Welcome to TableTennisCoaching.com, your Worldwide Center for Table Tennis Coaching!

 Photo by Donna Sakai

This is an evolving website and Table Tennis Community. Your suggestions are welcome.

Want a daily injection of Table Tennis? Come read the Larry Hodges Blog! (Entries go up by 1PM, Mon-Fri; see link on left.) Feel free to comment!

Want to talk Table Tennis? Come join us on the forum. While the focus here is on coaching, the forum is open to any table tennis talk.

Want to Learn? Read the Tip of the Week, study videos, read articles, or find just about any other table tennis coaching site from the menu links. If you know of one, please let us know so we can add it.

Want to Learn more directly? There are two options. See the Video Coaching link for info on having your game analyzed via video. See the Clinics link for info on arranging a clinic in your area, or finding ones that are already scheduled.

If you have any questions, feel free to email, post a note on the forum, or comment on my blog entries.

-Larry Hodges, Director, TableTennisCoaching.com

Member, USA Table Tennis Hall of Fame & USATT Certified National Coach
Professional Coach at the Maryland Table Tennis Center

Recent TableTennisCoaching.com blog posts

Tip of the Week
Practice Partner Collaboration - the PPC of TT.

The Play That Changed . . . Everything
Some of you may have heard of the "Butterfly Effect," whereby something seemingly small and insignificant can have major ramifications. It happens in table tennis as well, and I'm not talking about Butterfly table tennis. In fact, if not for at least two seemingly minor things, I wouldn't be in table tennis, and much of the table tennis world would be different. Here's how I switched from baseball to track & field to table tennis.

When I was 13, my sport was baseball. I was obsessed with it - I memorized the results of EVERY World Series (1903-1973), including the winning team, scores, and winning pitcher of every single game, and the MVPs and their stats. I also memorized every stat about the Baltimore Orioles. As a player, I was only so-so - didn't hit or field that well, and due to arm problems, I had a weak throwing arm. (From the start I threw with my feet parallel, which puts tremendous strain on the shoulder, and no coach corrected it until I'd hurt my arm repeatedly. They used to call this "Throwing like a girl," but most girls probably throw better than me.)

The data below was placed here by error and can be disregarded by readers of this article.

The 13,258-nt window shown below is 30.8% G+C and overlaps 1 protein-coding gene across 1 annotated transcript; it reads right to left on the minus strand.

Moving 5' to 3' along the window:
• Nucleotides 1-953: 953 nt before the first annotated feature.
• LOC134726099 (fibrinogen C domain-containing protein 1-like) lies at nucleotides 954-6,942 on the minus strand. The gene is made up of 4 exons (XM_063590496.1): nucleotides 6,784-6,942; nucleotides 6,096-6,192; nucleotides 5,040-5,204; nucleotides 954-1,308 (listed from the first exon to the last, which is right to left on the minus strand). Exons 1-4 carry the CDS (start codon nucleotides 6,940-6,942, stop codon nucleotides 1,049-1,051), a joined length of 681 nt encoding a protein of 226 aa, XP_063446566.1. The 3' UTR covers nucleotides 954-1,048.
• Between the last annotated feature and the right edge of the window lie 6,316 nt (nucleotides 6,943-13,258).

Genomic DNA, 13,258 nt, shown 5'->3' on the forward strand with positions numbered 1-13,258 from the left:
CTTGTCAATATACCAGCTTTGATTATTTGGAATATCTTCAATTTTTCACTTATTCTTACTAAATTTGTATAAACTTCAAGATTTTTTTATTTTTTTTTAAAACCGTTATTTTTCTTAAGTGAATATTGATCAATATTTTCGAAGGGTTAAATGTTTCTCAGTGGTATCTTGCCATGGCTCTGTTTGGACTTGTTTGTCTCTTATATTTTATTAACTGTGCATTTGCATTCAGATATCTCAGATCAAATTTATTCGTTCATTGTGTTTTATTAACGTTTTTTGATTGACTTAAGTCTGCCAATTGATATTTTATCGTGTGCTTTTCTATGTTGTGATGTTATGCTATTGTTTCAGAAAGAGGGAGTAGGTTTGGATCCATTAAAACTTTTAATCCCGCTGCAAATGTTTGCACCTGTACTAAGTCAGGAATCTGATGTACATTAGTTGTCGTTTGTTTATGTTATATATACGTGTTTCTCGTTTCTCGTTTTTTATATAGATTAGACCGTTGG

Tip of the Week
How to Never Miss an Easy Smash.

LATE ADDITION (Tues) - USATT Did a News Item on My Book, "Still More Table Tennis Tips"!
Here's the news item! C'mon, you know you want to buy my books!!! :) (It includes links to some of my other ones.) 

They Let Us Play Table Tennis Again!
Remember my When Will They Let Us Play Table Tennis Again cartoon? The answer, for me, was this past Saturday! It had been 83 days - one day short of twelve weeks - since the last time I'd played. Navin Kumar contacted me about taking private coaching again - MDTTC reopened last week for limited private coaching, with various limits on how many can be there at a time, taking everyone's temperature as they enter club, rules on masks (not required at the table, but required off the table), social distancing (the tables are well spaced out, making this easier), sanitizing (I had to sanitize the table afterwards), and so on. I retired from private coaching two years ago - I only do group sessions now - but he talked me into doing some private coaching. After twelve weeks of lying around my house, I needed the exercise, so I agreed. And so we did the one-hour session at 5:30PM on Saturday. There was no one else in the club at the time, though I'd been told there had been others earlier.